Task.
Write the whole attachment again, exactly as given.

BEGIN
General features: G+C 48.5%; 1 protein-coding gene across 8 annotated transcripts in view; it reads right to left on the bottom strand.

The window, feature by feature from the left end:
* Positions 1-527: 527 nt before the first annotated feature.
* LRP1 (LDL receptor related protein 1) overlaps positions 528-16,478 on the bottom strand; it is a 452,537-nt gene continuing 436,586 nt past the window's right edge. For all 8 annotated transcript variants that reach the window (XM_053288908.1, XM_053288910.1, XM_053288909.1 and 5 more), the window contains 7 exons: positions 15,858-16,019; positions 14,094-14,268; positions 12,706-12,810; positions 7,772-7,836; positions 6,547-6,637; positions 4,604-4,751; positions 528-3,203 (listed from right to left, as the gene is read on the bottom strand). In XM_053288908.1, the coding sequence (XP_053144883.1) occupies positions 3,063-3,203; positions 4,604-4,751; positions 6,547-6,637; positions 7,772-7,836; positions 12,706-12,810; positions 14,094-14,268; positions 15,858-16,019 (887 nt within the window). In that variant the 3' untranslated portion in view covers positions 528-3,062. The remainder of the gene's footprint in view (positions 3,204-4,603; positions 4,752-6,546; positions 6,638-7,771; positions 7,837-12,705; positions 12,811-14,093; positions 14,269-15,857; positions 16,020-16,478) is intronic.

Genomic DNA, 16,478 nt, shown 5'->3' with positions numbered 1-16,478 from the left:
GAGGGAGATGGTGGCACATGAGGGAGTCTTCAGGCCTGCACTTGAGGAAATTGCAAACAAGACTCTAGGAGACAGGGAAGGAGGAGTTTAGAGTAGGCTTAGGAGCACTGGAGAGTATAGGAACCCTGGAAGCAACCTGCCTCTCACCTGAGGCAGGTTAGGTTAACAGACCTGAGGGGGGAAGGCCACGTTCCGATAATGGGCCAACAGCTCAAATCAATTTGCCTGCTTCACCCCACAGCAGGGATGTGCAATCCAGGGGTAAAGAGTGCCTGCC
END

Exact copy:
General features: G+C 48.5%; 1 protein-coding gene across 8 annotated transcripts in view; it reads right to left on the bottom strand.

The window, feature by feature from the left end:
* Positions 1-527: 527 nt before the first annotated feature.
* LRP1 (LDL receptor related protein 1) overlaps positions 528-16,478 on the bottom strand; it is a 452,537-nt gene continuing 436,586 nt past the window's right edge. For all 8 annotated transcript variants that reach the window (XM_053288908.1, XM_053288910.1, XM_053288909.1 and 5 more), the window contains 7 exons: positions 15,858-16,019; positions 14,094-14,268; positions 12,706-12,810; positions 7,772-7,836; positions 6,547-6,637; positions 4,604-4,751; positions 528-3,203 (listed from right to left, as the gene is read on the bottom strand). In XM_053288908.1, the coding sequence (XP_053144883.1) occupies positions 3,063-3,203; positions 4,604-4,751; positions 6,547-6,637; positions 7,772-7,836; positions 12,706-12,810; positions 14,094-14,268; positions 15,858-16,019 (887 nt within the window). In that variant the 3' untranslated portion in view covers positions 528-3,062. The remainder of the gene's footprint in view (positions 3,204-4,603; positions 4,752-6,546; positions 6,638-7,771; positions 7,837-12,705; positions 12,811-14,093; positions 14,269-15,857; positions 16,020-16,478) is intronic.

Genomic DNA, 16,478 nt, shown 5'->3' with positions numbered 1-16,478 from the left:
GAGGGAGATGGTGGCACATGAGGGAGTCTTCAGGCCTGCACTTGAGGAAATTGCAAACAAGACTCTAGGAGACAGGGAAGGAGGAGTTTAGAGTAGGCTTAGGAGCACTGGAGAGTATAGGAACCCTGGAAGCAACCTGCCTCTCACCTGAGGCAGGTTAGGTTAACAGACCTGAGGGGGGAAGGCCACGTTCCGATAATGGGCCAACAGCTCAAATCAATTTGCCTGCTTCACCCCACAGCAGGGATGTGCAATCCAGGGGTAAAGAGTGCCTGCC